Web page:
Chris Grayling: “Let’s look to the future together with confidence”

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In the event of a no-deal Brexit, the UK will join the Interbus agreement, minister confirms

Secretary of State for Transport, Chris Grayling, praised the industry’s efforts in a speech at the Confederation of Passenger Transport (CPT) annual dinner.

“No matter how much attention is heaped on other areas of transport, the fact remains that two thirds of all public transport journeys in Britain were made by bus and coach last year,” he began.

“Buses have been the backbone of our transport system for well over a century.

“Over that time, transport technologies have come and gone.

“And travel patterns have changed dramatically. Yet throughout, buses have remained a constant.”

Chris acknowledged that bus use had once again fallen in the latest annual DfT bus statistics, but highlighted that the bus is still an essential mode of transport for millions: “You provide something that people want – travel that’s accessible, quick, affordable and reliable.

“But in fact, you’re doing much more than that; you’re providing a service that’s every bit as important as health or education.
“Because without buses, people would struggle to access schools, hospitals and all public services.”

He also praised the level of customer satisfaction both the coach and bus sectors consistently achieve, reminding the audience that nearly 90% of bus passengers say they are satisfied with their journeys.
Chris was eager to address the subject of Brexit, saying that both the EU and UK have a ‘strong mutual interest’ in maintaining current coach and bus links.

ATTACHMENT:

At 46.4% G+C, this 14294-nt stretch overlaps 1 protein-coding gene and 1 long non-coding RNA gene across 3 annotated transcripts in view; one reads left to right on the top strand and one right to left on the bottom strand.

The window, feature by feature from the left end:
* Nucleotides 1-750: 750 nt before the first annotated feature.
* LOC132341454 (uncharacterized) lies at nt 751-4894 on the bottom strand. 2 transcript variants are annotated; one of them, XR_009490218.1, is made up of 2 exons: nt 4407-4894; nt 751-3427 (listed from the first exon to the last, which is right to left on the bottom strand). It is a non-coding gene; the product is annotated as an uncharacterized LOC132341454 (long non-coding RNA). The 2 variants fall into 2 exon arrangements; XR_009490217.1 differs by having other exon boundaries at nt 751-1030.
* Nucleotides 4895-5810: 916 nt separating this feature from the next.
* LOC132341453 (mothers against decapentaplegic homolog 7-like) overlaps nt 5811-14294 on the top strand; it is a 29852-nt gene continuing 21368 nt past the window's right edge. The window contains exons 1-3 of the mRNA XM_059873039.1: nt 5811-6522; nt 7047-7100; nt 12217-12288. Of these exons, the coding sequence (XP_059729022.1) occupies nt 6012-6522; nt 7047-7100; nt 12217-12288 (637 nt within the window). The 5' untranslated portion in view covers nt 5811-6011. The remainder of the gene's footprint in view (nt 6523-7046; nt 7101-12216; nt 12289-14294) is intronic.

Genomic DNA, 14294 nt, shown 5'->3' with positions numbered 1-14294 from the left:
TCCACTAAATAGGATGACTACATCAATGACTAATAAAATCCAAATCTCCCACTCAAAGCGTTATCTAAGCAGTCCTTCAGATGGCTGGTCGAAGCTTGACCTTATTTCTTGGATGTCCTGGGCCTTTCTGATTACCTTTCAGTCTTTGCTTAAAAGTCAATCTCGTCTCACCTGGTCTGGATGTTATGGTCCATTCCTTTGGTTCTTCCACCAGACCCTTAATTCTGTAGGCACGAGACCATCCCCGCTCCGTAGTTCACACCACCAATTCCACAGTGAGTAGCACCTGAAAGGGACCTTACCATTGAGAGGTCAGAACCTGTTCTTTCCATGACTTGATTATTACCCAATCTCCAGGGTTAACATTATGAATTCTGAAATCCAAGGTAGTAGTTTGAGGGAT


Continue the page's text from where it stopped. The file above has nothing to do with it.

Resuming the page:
“During an implementation period, the UK will continue to be a member of EU agreements, meaning that coach and bus services will continue as normal,” he said.

Chris addressed the issues facing rural bus services, highlighting demand-responsive transport as a potential solution
Chris addressed the issues facing rural bus services, highlighting demand-responsive transport as a potential solution

“When it comes to our future relationship with the EU, we are exploring all options. Ultimately, for passenger transport, we’d like a liberalised arrangement which enables services to run just as they are today.

“That’s why we’re seeking to avoid any extra burdens or restrictions, which would not be in the interests of the UK – nor, we believe, the interests of the EU.”

In preparing for a no-deal situation, Chris announced that the Government has independently sought to join the Interbus agreement – and will join as an independent member if we leave the EU without a deal.

Next, Chris turned his attention to rural bus services in the UK: “Local authorities have the power to subsidise services when they’re not commercially viable,” he said.

“Since 2014, £40m of funding has been paid directly to local authorities through the Bus Service Operator Grant for this reason.

“The Minister for Local Government has also announced increased support for the most sparsely-populated rural areas by more than quadrupling the Rural Services Delivery Grant from £15.5 million to £65m by 2019/2020.”

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